Joe Hunter: It’s called commercial suicide.
Adam Thorpe: For us we love clothes, design and talking to people and collaborating with people. It was a platform for finding out. What happens if you press this?
Christopher Wylie: It’s funny that you’re talking about when the internet was wide-eyed and bushy tailed. It was a place to find things out, as you put it. Now, content is targeted at what you want to see. Who wears your clothes? Then and now.
Adam Thorpe: Then, it was actually a surprisingly wide group of people. A lot of it came down to the fact that people that were interested in walking into a shop that had its window whited out. We used to sit on the bench across the street outside of a skate shop and just observe people as they came and went and listen to the conversations people had at the doorstep. We noticed women were more adventurous than men. It seemed often if a couple came up then the women would be like ‘What’s going on it there?’. I remember one conversation where the guy was saying, ‘You know I’m not going to go in there, you know I’m not going to go in there’, pulling her away.
Joe Hunter: The irony was it was a menswear collection but the space that was terrifying for some.
Adam Thorpe: The people who were wearing it were people that were interested in the space that asked the question really. It was people who were quite adventurous, quite questioning. That was the first wave of people and that was quite diverse, they were quite creative people. Then there were people that were activists and wanted to see different kinds of change. There were people who were creative and were interested in different aesthetics to experiment with. A lot of the stuff we made can be worn in many different ways. One of the interesting things was you couldn’t get the clothes anywhere else but the shop. When we first started out, that was it so there was this common experience you’re talking about. ‘Did you go down that piss smelling alleyway?’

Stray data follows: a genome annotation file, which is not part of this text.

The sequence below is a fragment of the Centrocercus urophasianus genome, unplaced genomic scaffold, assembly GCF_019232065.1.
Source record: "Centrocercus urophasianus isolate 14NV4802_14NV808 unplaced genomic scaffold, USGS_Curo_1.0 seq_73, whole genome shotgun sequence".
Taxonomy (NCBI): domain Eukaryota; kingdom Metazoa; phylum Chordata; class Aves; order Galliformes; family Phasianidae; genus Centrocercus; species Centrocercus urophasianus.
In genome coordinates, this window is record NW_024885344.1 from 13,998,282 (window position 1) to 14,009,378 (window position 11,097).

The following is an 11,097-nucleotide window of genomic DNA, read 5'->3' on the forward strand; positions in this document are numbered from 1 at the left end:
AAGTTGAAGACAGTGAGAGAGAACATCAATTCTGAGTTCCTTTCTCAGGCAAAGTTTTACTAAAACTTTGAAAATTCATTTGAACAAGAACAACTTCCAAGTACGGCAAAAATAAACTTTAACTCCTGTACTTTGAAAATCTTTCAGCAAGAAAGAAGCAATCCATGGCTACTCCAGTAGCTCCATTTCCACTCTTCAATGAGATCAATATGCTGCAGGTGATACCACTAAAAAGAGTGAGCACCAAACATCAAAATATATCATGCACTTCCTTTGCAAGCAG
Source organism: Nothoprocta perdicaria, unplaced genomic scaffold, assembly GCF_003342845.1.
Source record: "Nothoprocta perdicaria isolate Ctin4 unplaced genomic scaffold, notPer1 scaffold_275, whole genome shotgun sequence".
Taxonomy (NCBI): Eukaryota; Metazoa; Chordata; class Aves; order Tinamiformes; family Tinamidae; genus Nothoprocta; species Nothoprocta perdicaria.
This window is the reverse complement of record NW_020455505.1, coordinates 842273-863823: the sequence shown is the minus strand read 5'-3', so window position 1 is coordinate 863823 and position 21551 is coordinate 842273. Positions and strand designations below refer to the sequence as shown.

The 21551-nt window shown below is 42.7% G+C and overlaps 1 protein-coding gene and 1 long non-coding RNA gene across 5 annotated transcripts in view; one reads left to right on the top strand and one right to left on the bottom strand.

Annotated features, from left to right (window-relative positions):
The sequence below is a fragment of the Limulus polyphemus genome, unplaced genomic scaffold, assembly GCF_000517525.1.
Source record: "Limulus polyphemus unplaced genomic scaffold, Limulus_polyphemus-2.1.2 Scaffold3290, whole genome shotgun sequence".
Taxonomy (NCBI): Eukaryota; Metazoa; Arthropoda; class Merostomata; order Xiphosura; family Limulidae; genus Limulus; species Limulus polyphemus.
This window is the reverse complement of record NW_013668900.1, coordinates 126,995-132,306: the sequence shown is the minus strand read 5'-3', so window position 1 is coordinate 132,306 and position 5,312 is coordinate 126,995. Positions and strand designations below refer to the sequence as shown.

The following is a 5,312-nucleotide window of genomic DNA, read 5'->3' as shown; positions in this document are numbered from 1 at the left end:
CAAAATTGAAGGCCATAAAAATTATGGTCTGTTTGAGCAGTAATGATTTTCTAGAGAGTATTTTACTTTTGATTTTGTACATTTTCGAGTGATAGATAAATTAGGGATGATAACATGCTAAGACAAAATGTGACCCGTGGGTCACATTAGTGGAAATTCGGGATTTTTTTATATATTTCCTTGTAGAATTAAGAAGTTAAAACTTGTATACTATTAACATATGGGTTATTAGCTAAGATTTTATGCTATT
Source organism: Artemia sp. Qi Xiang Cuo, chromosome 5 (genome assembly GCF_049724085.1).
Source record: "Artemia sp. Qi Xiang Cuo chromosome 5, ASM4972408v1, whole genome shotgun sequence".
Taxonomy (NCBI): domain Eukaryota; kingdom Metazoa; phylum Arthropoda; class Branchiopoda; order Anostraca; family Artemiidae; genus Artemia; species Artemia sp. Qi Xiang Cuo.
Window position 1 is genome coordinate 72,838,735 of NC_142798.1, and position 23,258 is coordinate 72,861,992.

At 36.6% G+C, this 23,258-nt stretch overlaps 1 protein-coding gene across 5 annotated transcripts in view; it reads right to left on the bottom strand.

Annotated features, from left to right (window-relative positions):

Christopher Wylie: How have you had to change the collection to reissue it?
Joe Hunter: Time Out said we at the ‘vanguard of fleece technology’ – what that actually meant was that Vexed Generation had re-appropriated the textile known as polar fleece and turned it into a garment that didn’t look like a box and didn’t look like you’ve just been up the mountains...
Adam Thorpe: ...But in those days we thought like, ‘Oh let’s use recycled bottles, that’d be a decent way of keeping warm.’ Turns out microfibers escape from the clothes and out of your washing machine into the water supply and then into the mouths of fish. It’s a nightmare. We were a part of that problem.
Christopher Wylie: It’s really hard to not be a part of the problem.
Adam Thorpe: Well it is but you’ve got to try. When we were asked to reissue the clothing and fleeces and we had to make the fleeces as true to the original as can be, it was like, ah shit, how are we going to do this. We spoke to these guys Stop Micro Waste in Berlin and they told us about the Guppy bag.
Christopher Wylie: When you wash it in the bag?
Adam Thorpe: And it catches all the filaments. We’re issuing the fleeces in those bags to stop micro waste. Whoever gets the fleece gets the bag and can use it for other stuff too. This is part of having the conversations that are practical, some are more cultural.
“I’m thinking – are we an aspirational brand? I have aspirations for the world to clean itself up. I have aspirations for communities and politicians to be better” – Adam Thorpe
Christopher Wylie: Do you think people should collect your clothes?
Joe Hunter: No, I think they should wear them. My idea of collectors is that people put them in a special place where people collect things. How many people do you know who have a bedroom full of trainers in boxes? Have you come across Jonathan Chapman? He talks about emotional durability as a way of contributing to sustainability. If you design something that someone can fall in love with then they won’t throw it away as easily.
Christopher Wylie: Is that something you keep in mind when designing? What is it you want people to take away from your clothes?
Joe Hunter: Well, none of our stuff has ever been branded. it doesn’t have a lot of logos all over it and that’s because we think that the design should do that. The only thing to do is make it different by following your own perspective on something.
Adam Thorpe: I’m thinking – are we an aspirational brand? I have aspirations for the world to clean itself up. I have aspirations for communities and politicians to be better, and I have aspirations to see as many people as possible wearing our kit and talking to us and talking to each other.